ANSYS 16.0 delivers the first integrated and comprehensive multiphysics simulation environment designed for all engineers. This environment is called ANSYS AIM and it is the further realization of the ANSYS Workbench strategy to revolutionize engineering processes through Simulation Driven Product Development. Continue reading
The world of multiphysics simulation is growing ever more ambitious each year. That is obvious from this year’s ANSYS Hall of Fame Competition, for which the company recently selected five top entries that typify the best of the best.
From a company developing new spinal instruments to reduce the risks of scoliotic surgery, to a university’s examination of how a leatherback turtle would weather climate change, this year’s top five represented contributions from multiple industries and amazing applications. Continue reading
We’ve actually got quite a full calendar of ANSYS webinars and events this week that should appeal to a wide audience. Whether you’re traveling to an in person event, an industry trade show, or you prefer an online experience, there’s a little bit of everything this week..
You can view a full calendar below, but let’s start with our online learning opportunities, including the Ask the Expert Series.
Methodology and Tools for Compute Performance at Any Scale
Tuesday, November 27, 2012
9:00 am EST, 2:00 pm GMT (REGISTER)
Thursday, November 29, 2012
4:00 pm EST, 9:00 pm GMT (REGISTER)
Clusters and Workstations are usually sized according to one-off benchmarking campaigns during tenders and way before production. While this widely used method is efficient, it has a number of drawbacks: Continue reading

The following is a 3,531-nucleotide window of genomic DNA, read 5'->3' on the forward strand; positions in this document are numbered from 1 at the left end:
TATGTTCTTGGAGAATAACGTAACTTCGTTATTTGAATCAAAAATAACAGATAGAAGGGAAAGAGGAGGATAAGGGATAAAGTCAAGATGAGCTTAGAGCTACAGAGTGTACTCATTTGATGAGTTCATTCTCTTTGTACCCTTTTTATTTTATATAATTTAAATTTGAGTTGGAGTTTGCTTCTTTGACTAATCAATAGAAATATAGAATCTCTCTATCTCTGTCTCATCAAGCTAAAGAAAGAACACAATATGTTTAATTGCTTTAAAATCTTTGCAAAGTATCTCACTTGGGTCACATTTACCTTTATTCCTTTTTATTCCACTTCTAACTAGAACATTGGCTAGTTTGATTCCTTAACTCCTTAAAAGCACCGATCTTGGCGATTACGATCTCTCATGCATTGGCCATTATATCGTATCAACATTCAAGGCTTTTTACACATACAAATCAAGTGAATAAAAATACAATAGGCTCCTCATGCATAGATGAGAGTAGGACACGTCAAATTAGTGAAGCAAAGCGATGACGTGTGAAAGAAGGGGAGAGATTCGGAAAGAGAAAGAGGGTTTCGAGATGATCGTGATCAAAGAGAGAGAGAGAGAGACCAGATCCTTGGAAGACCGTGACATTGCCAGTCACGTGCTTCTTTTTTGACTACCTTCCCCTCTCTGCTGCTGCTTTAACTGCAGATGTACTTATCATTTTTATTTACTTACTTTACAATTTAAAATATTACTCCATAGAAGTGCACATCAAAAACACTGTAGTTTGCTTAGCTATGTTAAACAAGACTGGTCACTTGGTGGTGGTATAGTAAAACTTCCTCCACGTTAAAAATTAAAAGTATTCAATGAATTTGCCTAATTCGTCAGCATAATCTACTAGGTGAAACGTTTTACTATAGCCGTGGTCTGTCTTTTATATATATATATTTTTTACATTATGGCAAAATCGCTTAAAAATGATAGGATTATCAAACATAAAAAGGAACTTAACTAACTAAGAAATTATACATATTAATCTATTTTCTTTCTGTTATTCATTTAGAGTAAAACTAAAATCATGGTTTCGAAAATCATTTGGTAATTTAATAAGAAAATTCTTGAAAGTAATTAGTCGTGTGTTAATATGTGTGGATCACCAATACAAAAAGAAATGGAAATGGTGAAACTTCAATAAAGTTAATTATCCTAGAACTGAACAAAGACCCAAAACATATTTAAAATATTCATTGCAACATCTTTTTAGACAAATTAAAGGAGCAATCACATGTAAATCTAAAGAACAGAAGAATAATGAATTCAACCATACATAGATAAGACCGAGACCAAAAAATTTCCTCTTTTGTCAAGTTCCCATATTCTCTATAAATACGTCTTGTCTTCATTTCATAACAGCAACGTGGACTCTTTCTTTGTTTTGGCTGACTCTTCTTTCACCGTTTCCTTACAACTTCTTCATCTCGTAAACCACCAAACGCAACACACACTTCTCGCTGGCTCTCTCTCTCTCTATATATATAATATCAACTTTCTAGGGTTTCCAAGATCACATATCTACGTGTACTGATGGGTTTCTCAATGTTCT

Happy Friday, folks — I’m back! It’s time for my second go at bringing you the latest engineering technology news! But first, it’s Labor Day weekend here in the U.S.- a holiday that traditionally marks the end of summer. So, I wanted to take a moment and wish those of you who will be taking this coming Monday off an enjoyable long weekend! However, I must say that I’m nearly ready for pumpkin spiced coffee and my fall wardrobe! I digress – THE NEWS:
Engineering Technology News Quick Links
For those of you who are more of the “instant gratification” types – Check out the articles here, or, read on for my thoughts!
Battery makers are concerned about the potential for fires in the lithium ion batteries used in the latest electric and hybrid vehicles. Two principle mechanisms have been identified that can lead to a cascading reaction known as thermal runaway which in turn can cause battery fires. The first is a short in a cell that may be caused by a crash impact or by an impurity. The second is a blockage or other malfunction in the cooling system that cools the cells by running coolant through microchannels in the battery. There are hundreds of different variables involved in battery design that interact in complex ways that can affect the potential for thermal runaway as well as having an important effect on the efficiency of the battery. Cell and pack makers perform a considerable amount of testing during the development process to investigate the impact of these variables but there is never enough time to come anywhere close to investigating the complete design space. Physical testing is also quite limited in its ability to evaluate battery performance under extreme conditions such as vehicle crashes. Continue reading